True, that divine nature of which the ideal man is the possessor has faded away from humanity. But still the human is kindred with the divine. The drop of water is of one nature with the boundless ocean that rolls shoreless beyond the horizon, and stretches plumbless into the abysses. The tiniest spark of flame is of the same nature as those leaping, hydrogen spears of illuminated gas that spring hundreds of thousands of miles high in a second or two in the great central sun.

And though on the one hand there be finiteness and on the other infinitude: though we have to talk, in big words, of which we have very little grasp, about ‘Omniscience,’ and ‘Omnipresence,’ and ‘Eternity,’ and such like, these things may be deducted and yet the Divine nature may be retained; and the poor, ignorant, finite, dying creature, that perishes before the moth, may say, ‘I am kindred with Him whose years know no end; whose wisdom knows no uncertainty nor growth; whose power is Omnipotence; and whose presence is everywhere.’ He that can say, ‘I am,’ is of the same nature as His whose mighty proclamation of Himself is ‘I AM THAT I AM.’ He who can say ‘I will’ is of the same nature as He who willeth and it is done.

But that kindred, belonging to every soul of man, abject as well as loftiest, is not the ‘partaking’ of which my text speaks; though it is the basis and possibility of it; for my text speaks of men as ‘becoming partakers,’ and of that participation as the result, not of humanity, but of God’s gift of ‘exceeding great and precious promises.’ That creation in the image and likeness of God, which is represented as crowned by the very breath of God breathed into man’s nostrils implies not only kindred with God in personality and self-conscious will, but also in purity and holiness. The moral kindred has darkened into unlikeness, but the other remains. It is not the gift here spoken of, but it supplies the basis which makes that gift possible. A dog could not become possessor of the Divine nature, in the sense in which my text speaks of it. Any man, however bad, however foolish, however degraded, abject and savage, can become a partaker of it, and yet no man has it without something else than the fact of his humanity.

What, then, is it? No mere absorption, as extravagant mystics have dreamed, into that Divine nature, as a drop goes back into the ocean and is lost. There will always be ‘I’ and ‘thou,’ or else there were no blessedness, nor worship, nor joy. We must so partake of the Divine nature as that the bounds between the bestowing God and the partaking man shall never be broken down. But that being presupposed, union as close as is possible, the individuality of the giver and the receiver being untampered with is the great hope that all Christian men and women ought consciously to cherish.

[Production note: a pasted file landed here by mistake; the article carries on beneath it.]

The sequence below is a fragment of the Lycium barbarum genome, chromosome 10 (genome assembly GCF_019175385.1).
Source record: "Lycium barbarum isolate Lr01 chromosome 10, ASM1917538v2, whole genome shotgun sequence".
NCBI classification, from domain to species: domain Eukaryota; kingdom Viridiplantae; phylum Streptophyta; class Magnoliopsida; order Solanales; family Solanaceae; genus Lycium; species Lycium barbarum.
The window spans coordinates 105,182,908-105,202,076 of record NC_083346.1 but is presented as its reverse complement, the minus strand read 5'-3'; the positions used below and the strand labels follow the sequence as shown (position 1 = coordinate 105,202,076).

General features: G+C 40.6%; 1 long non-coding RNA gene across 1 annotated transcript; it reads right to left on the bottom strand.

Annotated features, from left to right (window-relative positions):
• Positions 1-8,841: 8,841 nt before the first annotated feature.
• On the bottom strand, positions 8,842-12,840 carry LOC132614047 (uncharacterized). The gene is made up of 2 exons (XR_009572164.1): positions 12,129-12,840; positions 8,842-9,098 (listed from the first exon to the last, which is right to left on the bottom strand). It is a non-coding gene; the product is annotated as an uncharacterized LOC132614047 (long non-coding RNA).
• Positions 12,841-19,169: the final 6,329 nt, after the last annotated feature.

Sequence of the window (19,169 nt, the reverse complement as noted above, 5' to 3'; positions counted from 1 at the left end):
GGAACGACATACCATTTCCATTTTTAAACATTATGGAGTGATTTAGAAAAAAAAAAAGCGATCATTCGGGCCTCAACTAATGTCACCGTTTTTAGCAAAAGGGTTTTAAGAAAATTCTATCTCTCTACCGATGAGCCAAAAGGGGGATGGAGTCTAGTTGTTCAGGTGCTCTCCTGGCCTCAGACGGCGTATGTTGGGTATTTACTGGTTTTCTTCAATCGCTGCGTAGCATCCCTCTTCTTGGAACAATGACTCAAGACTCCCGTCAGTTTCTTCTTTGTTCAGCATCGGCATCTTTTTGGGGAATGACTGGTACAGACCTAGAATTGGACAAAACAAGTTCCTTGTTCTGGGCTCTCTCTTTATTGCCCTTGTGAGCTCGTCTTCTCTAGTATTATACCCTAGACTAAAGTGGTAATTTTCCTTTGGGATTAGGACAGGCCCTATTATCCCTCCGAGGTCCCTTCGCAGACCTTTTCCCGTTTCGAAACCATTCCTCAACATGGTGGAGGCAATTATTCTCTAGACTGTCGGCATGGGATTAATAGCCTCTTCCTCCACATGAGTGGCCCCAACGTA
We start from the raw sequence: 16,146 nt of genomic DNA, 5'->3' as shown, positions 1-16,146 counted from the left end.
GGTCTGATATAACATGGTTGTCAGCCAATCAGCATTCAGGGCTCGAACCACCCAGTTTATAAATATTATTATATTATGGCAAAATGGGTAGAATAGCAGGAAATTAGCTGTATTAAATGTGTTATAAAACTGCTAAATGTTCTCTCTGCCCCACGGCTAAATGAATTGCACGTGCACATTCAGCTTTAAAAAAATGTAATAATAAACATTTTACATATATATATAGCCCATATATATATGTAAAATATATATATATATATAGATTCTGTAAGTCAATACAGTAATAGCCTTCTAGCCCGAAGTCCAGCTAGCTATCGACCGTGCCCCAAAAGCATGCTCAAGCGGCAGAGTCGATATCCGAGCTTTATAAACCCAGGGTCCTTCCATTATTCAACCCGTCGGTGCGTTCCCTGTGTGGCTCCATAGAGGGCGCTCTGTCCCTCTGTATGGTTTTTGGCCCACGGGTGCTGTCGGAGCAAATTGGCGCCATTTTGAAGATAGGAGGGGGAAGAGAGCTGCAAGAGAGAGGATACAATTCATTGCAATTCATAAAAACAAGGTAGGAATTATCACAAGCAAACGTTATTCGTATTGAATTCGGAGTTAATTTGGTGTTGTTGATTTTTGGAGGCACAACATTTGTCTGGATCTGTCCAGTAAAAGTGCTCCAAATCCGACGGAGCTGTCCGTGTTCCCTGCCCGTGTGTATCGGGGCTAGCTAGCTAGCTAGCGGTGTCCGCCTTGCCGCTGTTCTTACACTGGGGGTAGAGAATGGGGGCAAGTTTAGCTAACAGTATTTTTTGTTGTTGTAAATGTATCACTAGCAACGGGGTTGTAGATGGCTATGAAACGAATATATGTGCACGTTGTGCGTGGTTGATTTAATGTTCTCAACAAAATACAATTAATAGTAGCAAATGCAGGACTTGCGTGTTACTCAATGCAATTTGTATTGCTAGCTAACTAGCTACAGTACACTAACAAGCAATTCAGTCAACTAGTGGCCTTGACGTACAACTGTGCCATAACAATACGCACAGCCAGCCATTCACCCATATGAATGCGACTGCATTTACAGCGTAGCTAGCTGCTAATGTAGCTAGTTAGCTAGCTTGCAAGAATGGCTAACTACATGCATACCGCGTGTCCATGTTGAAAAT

Only mark, the beginning of the whole is the communication of a Divine life which is manifested mainly in what we call moral likeness. Or to put it into plain words, the teaching of my text is no dreamy teaching, such as an eastern mystic might proclaim, of absorption into an impersonal Divine. There is no notion here of any partaking of these great though secondary attributes of the Divine mind which to many men are the most Godlike parts of His nature. But what my text mainly means is, you may, if you like, become ‘holy as God is holy.’ You may become loving as God is loving, and with a breath of His own life breathed into your hearts. The central Divinity in the Divine, if I may so say, is the amalgam of holiness and love. That is God; the rest is what belongs to God. God has power; God is love. That is the regnant attribute, the spring that sets everything agoing. And so, when my text talks about making us all, if we will, partakers of a Divine nature, what it means, mainly, is this--that into every human spirit there may pass a seed of Divine life which will unfold itself there in all purity of holiness, in all tenderness and gentleness of love. ‘God is love; and he that dwelleth in love dwelleth in God, and God in him.’ Partakers we shall be in the measure in which by our faith we have drawn from Him the pure and the hearty love of whatever things are fair and noble; the measure in which we love righteousness and hate iniquity.

And then remember also that this lofty purpose which is here set forth is a purpose growingly realised in man. The Apostle puts great stress upon that word in my text, which, unfortunately, is not rendered adequately in our Bible, ‘that by these ye might become partakers of the Divine nature.’ He is not talking about a being, but about a becoming. That is to say, God must ever be passing, moment by moment, into our hearts if there is to be anything godly there. No more certainly must this building, if we are to see, be continually filled with light-beams that are urged from the central sun by its impelling force than the spirit must be receiving, by momentary communication, the gift of life from God if it is to live. Cut off the sunbeam from the sun and it dies, and the house is dark; cut off the life from the root and it withers, and the creature shrivels. The Christian man lives only by continual derivation of life from God; and for ever and ever the secret of his being and of his blessedness is not that he has become a possessor, but that he has become a partaker, of the Divine nature.